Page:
How many species?

Obviously, if I’m going to attempt to see every single terrestrial snail in the UK, I need a complete list of all the species so that I can:

  1. Target particular species to search for
  2. Tick them off as I go along

However, I have found it a mite tricky to find a single document that has all this information in the same place. The best I have found online is Roy Anderson’s ‘Annotated list of the non-marine Mollusca of Britain and Ireland’. However, the issue then becomes: What counts as a terrestrial snail?

On the surface this sounds like a very easy question to answer. Surely a terrestrial (or ‘land snail’) is a snail that lives on land? Well, yes, but there are grey areas. For example, species such as the Dun Sentinel (Assiminea grayana) live on saltmarshes at the high tide mark. Are they a land snail that lives on the edge of the sea, or a sea snail that lives on the edge of the land?

To answer this question I looked at another text: Robert Cameron’s ‘Land Snails in the British Isles’. This was the book that first got me interested in snails, and I’m happy to go along with its division between ‘land snails’ and ‘not land snails’. I copied out a list of all the species in the book, which yielded exactly 100 species, a delightfully round number.

But then I noticed something. In 2014 I had seen an introduced population of the Turkish Snail (Helix lucorum) in Hertfordshire – but this species wasn’t in the book. Clearly, the species had only been so recently discovered in the UK that it couldn’t have been included. I added it to the list, yielding 101 species.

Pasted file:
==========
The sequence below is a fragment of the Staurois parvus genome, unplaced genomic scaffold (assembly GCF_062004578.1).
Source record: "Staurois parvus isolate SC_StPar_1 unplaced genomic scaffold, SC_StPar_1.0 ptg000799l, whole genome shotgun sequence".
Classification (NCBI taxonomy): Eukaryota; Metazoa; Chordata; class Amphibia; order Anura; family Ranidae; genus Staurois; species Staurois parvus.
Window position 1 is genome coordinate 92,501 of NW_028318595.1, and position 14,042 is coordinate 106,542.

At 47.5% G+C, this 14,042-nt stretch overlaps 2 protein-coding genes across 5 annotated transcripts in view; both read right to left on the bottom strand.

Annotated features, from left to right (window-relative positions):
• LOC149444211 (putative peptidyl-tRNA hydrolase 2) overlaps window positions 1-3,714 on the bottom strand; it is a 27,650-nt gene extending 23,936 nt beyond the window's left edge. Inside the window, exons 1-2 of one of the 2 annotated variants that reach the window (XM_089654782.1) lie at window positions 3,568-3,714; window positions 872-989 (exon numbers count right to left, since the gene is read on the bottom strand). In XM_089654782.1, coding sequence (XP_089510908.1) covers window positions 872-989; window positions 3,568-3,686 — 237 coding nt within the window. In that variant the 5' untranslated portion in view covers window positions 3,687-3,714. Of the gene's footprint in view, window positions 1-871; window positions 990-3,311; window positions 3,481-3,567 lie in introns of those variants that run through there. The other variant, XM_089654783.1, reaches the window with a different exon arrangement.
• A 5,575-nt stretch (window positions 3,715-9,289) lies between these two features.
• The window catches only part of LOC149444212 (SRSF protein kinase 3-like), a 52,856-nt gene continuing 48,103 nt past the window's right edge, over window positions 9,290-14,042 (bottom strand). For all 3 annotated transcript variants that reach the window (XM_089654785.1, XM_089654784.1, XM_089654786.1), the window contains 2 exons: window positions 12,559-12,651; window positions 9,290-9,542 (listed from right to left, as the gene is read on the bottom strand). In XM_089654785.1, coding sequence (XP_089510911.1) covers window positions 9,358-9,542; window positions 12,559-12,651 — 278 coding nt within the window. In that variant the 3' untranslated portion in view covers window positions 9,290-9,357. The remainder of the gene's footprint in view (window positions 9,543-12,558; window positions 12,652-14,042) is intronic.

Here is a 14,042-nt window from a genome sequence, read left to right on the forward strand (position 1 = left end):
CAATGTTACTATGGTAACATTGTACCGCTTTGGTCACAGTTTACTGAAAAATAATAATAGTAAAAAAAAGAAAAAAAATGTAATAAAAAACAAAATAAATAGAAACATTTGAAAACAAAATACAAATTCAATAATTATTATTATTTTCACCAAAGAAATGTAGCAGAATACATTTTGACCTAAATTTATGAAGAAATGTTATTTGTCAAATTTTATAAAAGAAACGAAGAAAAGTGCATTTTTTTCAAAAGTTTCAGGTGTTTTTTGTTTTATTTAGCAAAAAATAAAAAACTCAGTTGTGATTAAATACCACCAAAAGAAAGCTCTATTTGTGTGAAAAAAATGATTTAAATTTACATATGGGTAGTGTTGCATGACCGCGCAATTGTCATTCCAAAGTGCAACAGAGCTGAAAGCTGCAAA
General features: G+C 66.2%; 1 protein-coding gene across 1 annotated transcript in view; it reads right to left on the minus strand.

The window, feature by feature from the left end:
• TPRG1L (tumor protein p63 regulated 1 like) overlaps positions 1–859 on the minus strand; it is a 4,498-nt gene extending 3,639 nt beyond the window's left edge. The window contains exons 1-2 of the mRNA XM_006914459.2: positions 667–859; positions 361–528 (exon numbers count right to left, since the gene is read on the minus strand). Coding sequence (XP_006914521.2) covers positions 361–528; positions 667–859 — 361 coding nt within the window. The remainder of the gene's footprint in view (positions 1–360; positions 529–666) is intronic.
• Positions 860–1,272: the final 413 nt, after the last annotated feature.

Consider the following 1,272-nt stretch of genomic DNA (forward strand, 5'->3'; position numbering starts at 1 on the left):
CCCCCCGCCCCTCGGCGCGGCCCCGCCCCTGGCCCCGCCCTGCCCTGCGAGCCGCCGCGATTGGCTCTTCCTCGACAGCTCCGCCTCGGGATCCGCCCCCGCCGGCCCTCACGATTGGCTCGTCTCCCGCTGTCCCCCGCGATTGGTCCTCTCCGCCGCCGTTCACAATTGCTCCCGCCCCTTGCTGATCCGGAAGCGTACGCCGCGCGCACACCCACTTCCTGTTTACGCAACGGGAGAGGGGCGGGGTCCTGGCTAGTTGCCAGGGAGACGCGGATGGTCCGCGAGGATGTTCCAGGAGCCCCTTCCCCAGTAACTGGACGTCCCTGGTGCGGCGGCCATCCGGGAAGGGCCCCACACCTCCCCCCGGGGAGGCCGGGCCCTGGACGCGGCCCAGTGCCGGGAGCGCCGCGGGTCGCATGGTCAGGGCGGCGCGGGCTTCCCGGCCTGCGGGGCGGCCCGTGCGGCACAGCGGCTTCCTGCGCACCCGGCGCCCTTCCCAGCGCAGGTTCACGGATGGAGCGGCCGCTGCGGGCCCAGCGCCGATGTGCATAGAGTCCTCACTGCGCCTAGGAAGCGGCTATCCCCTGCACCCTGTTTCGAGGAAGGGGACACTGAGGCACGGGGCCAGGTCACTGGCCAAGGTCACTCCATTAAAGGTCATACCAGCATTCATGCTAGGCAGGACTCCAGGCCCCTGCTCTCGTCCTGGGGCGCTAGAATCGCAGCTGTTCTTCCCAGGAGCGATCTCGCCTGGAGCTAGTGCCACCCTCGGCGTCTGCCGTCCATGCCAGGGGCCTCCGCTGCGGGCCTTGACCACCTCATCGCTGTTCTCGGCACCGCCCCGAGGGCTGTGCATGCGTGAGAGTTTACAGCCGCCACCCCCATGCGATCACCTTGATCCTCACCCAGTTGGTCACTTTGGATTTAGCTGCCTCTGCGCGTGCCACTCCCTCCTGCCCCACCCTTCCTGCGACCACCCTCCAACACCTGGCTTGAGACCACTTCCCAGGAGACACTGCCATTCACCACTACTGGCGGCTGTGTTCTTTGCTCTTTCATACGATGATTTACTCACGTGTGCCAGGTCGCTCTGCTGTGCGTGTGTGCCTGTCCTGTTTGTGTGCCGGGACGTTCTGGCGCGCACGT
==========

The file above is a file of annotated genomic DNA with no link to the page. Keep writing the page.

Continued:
However, I was now concerned that there may be other species I had failed to include. I went back to Anderson’s list and double-checked. Sure enough, I found a section entitled ‘Hothouse Aliens’ which included several terrestrial snails that were omitted by Cameron. I added these to the list, bringing the total up to 111.

I then checked the marvellous ‘An illustrated guide to the land snails of the British Isles’. This included a species called Pupilla pratensis, a species only confirmed as occurring in the UK very recently. 112 species. It also had another hothouse alien – Kaliella barrackporensis. 113 species.

Finally, I read through several years’ worth of articles on the ConchSoc website. Here, I discovered a 2009 reference to the discovery of some empty shells of a snail species in the Granaria frumentum-illyrica group. As far as I can tell, these two empty shells are the only record of this species from the UK. Nevertheless, I added to the list, bringing the final total to the 114.

114 species. 365 days. That means that I need to see a species of snail on average every 3.2 days throughout 2015. Possible? I suppose we’ll find out.

I’ll post up my target list tomorrow.

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